except for... /-/ Zabaglione with toasted pistachio short bread crumble



It must be confusing that food is one of those things that are filled with hypocritical thought and contradiction. Normally these traits are frowned down upon but in food, it is appears not to matter at all. Some things are normal like the mixed reports in health food and our health (red wine and chocolate is good still?) However I am referring to the first world problem of having too much good food and still wanting to have it all.




Don’t love nuts but can eat a palate full of satay chicken with chunky ass peanut sauce? Not uncommon in my world of student meals and late night snacking. 




Cannot stand to drink milk but panna cotta, traditional custard and malted milk are your go to desserts? Sure why not, it is not weird.




Squid ink got you down but squid ink pasta, risotto and pesto high on your gourmet must eat list?

Even the most obvious ones like pumpkin soup ( hate pumpkin), Runny egg lover (hate other forms of eggs) are common in the world of food. For me I cannot stomach parmesan cheese on a cheese board or in it raw form; however place it in a salad, pizza, soup or on bread and I am the first to take a bite. This comes from a girl who would eat cheese night and day until she got dairy sickness then keep eating. Sorry nutritionist, the K proteins have me addicted and I am fully giving in. 


 

More I think about it why is being a hypocritical so bad? I am one and I am not ashamed of it. No it is not that trend where calling yourself a b!tch is “cool” or being outrageously vulgar is the normal part of becoming an adult (Looking at you miss Cyrus and inmate Justin.B)

In world where we accept that things are not black and white, but are unlimited shades of grey; I am sure we can open our minds to discover that everyone is has a bit of hypocritical thought in them. At least there would be one less insult in the world.




Today the only skills needed to make this dessert is the ability to use a pot, a whisk and boil water. Zabaglione has to one of those dessert that are harder to pronounce (and spell!) than it is to make. Also the list of ingredients is minimal for an impressive dinner time finisher. Trust me, I am not a doctor. It makes you seem like you know your gelato from your ice cream (actually found out there is a difference….)





Anyway from a person who adores dairy desserts this is a refreshing creamy change. The use of eggs, sugar and marsala is traditionally the only three ingredients you need in Zabaglione. Really it is only one step and you have a creamy, airy dessert which tastes like you have been kissed by your custard. So instead of being crawling and heavy, the egg “custard” is incredibly easy to eat even after a heavy meal. With this instead of almonds in amaretti cookies I used toasted ground pistachios which deliver that prized pistachio taste most of us love. Fragrant, toasty, and inviting change to traditional cookie but can be used interchangeably in this dessert. I know Italians are hesitant to change but really this tiny change will not hurt.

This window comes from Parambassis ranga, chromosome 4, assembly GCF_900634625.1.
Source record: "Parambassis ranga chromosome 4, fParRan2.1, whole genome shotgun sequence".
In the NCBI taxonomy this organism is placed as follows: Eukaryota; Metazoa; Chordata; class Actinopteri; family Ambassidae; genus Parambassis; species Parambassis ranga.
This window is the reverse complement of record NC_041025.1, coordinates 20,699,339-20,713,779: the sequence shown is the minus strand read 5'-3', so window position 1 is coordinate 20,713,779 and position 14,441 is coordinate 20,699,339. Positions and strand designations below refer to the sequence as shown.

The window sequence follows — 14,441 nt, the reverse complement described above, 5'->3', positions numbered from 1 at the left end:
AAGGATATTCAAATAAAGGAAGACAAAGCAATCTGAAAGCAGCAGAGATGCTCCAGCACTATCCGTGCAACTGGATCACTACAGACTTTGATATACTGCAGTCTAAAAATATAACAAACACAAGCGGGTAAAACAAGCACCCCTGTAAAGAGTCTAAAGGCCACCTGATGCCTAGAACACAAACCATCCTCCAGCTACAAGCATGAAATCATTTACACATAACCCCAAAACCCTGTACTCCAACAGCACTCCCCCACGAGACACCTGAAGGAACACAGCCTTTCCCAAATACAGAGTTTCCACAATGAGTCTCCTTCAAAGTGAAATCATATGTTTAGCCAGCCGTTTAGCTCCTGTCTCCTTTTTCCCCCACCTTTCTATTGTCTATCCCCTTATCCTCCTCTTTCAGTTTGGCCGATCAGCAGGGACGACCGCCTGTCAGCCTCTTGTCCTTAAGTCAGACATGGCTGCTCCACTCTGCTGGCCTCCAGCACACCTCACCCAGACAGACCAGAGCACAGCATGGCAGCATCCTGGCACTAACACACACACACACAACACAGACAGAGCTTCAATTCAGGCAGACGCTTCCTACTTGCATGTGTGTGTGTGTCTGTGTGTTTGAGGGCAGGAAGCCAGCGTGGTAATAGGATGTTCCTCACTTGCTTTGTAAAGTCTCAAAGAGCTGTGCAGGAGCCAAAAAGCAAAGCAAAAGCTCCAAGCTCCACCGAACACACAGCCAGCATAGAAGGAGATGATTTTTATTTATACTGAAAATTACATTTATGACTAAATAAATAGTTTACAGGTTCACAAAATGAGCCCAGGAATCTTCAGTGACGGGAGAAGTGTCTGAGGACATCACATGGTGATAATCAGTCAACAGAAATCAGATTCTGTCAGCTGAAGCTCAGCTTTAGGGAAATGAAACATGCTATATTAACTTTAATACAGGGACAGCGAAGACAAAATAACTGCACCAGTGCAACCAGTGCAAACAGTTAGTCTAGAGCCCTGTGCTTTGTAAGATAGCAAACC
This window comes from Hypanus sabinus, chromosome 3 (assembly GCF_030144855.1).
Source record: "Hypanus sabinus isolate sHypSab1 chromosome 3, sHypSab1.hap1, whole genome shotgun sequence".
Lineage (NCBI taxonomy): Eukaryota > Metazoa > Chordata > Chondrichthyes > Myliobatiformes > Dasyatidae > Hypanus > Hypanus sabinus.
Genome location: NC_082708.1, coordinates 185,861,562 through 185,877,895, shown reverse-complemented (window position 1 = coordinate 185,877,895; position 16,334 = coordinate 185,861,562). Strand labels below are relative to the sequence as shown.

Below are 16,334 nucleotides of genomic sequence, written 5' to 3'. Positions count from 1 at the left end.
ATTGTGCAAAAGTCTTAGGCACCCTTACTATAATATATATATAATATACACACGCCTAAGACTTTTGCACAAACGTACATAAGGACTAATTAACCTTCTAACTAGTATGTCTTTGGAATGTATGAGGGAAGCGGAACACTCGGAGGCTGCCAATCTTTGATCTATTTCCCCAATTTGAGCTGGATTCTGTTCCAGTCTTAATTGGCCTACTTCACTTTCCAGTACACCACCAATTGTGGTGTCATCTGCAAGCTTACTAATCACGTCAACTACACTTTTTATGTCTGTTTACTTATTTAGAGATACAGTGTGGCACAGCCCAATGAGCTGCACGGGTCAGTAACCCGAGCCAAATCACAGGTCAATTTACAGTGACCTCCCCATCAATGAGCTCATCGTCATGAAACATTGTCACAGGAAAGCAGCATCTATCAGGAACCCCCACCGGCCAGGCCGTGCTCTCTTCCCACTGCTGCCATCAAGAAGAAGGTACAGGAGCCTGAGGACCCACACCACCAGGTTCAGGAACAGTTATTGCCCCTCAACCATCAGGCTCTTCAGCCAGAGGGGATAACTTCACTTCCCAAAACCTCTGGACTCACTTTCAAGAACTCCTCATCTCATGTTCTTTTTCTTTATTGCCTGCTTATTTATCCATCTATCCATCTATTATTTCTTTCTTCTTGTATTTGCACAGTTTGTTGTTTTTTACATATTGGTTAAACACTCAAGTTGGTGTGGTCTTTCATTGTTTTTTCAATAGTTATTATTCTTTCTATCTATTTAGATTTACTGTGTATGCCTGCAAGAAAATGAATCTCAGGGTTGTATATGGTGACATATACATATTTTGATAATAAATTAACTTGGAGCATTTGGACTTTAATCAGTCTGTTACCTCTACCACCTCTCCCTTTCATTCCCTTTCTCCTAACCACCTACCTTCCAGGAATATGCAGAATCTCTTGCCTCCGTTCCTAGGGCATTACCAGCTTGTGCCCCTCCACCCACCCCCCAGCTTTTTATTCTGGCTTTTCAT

Zabaglione with toasted pistachio short bread crumble

Makes 6 dessert cups

Short bread Barely adapted from Dave Lieberman



200g ground pistachio, toasted
140g plain flour
2g baking powder
2g salt
125g unsalted butter
80g caster sugar
1 egg
1 vanilla bean

Mix flour, ground pistachios, baking powder and salt. Set aisde.

Beat the butter and caster sugar in a stand mixer for 5 minutes until well creamed. Add egg and beat again. Fold in flour mixture into the butter until well mixed. Divide mixture into two and fridge for 30 minutes.

Pre heat oven to 180

On a well-floured bench roll out with a rolling pin to 3mm thick and cut out with a 4cm cookie cutter. Place a lined baking tray and poke with a fork.

Bake at 180c for 10 minutes and allow to cool on trays. Store in an air tight box for up to one week.


Zabaglione
From Channel4


8 eggs
100g caster sugar
100ml marsala
1 vanilla pod, scraped
Crushed pistachio biscuits

 

Put egg yolks, vanilla bean scrapings and sugar in a large glass bowl over a pot of simmering water. Using a balloon whisk, whisk the mixture vigorously until it become a creamy emulsion (thick egg foam)

Once it reaches this stage, add marsala and whisk. Remove from heat then continue to whisk until cool.

Divide into your glasses. Sprinkle the crushed short bread and chill in fridge for 30 minutes. Serve with shortbread.

2 comments:

  1. This will make a perfect pie-crust, too I think (speaking from someone who's never done a cookie pie-crust)...

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    Replies
    1. Yep yep, you got it right!

      I am using it soon for a cookie pie recipe coming up; stay tuned!

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